ATLANTA, April 29, 2021 — Georgia State University has introduced the Advanced Research Computing Technology & Innovation Core (ARCTIC) to support research that would not be possible with standard consumer-grade computing, including analysis, modeling, simulation and the prediction of complex phenomena.
Now a resource for investigators at Georgia State, ARCTIC will soon be made available to scientists around the world.
ARCTIC was developed using a $1.2 million grant from the National Science Foundation and offers researchers advanced cyber infrastructure along with training and support. The system includes high-performance computing clusters and data storage systems, research networking and cloud computing.
“We don’t just provide the hardware,” said Suranga Edirisinghe, associate director of ARCTIC. “We work hand in hand with investigators and guide them how to best use the resources.”
ARCTIC is particularly aimed at investigators who are not traditionally served by high-performance computing, such as psychologists, biologists, neuroscientists or public policy researchers. The team also builds scientific gateways — easily accessible Web portals — to allow the public to access a project’s findings.
“These days, researchers have more and more data, but they may not have the technology to process that data. We’re trying to fill the gap,” said Edirisinghe. “The goal is to reach out to people who don’t traditionally use high-performing computing and bring them into the community, so they’re not constrained by resources. That’s also why the support piece is so important.”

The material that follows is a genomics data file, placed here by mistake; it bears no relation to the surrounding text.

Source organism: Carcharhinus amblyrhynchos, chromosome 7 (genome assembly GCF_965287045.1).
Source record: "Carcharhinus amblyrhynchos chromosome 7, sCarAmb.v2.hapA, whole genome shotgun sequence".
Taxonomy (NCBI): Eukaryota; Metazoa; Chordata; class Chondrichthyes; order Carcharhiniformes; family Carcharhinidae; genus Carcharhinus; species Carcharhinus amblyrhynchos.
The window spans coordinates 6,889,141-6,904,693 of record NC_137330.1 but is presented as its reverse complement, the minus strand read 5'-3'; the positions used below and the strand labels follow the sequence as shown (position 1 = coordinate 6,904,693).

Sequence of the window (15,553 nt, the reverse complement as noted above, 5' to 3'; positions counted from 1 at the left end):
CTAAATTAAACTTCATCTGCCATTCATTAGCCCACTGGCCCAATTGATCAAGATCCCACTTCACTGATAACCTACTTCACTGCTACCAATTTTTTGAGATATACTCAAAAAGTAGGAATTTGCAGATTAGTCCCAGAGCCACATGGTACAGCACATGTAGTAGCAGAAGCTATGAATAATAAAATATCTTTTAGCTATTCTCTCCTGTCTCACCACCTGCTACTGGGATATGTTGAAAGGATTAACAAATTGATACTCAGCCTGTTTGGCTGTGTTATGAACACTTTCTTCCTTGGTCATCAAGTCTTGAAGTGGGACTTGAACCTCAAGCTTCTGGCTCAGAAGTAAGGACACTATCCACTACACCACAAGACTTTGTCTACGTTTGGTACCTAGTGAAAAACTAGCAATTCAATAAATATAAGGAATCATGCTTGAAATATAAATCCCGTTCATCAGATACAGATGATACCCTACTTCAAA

“Anyone who has said, ‘We can do this on my office computer with a small sample, but to really be representative, nail down the model and generalize what we’re finding, we need to be running this on millions of data points,’ that’s who this is for,” said Jessica Turner, professor of psychology and neuroscience and lead investigator on the grant.
Turner is among more than 300 Georgia State faculty who have begun using ARCTIC to conduct their research. She is testing whether an algorithm can predict depression in various racial groups by analyzing brain scans. Faculty can also use the resource in the classroom to teach students about data mining or big data analysis approaches.
Source: Georgia State University
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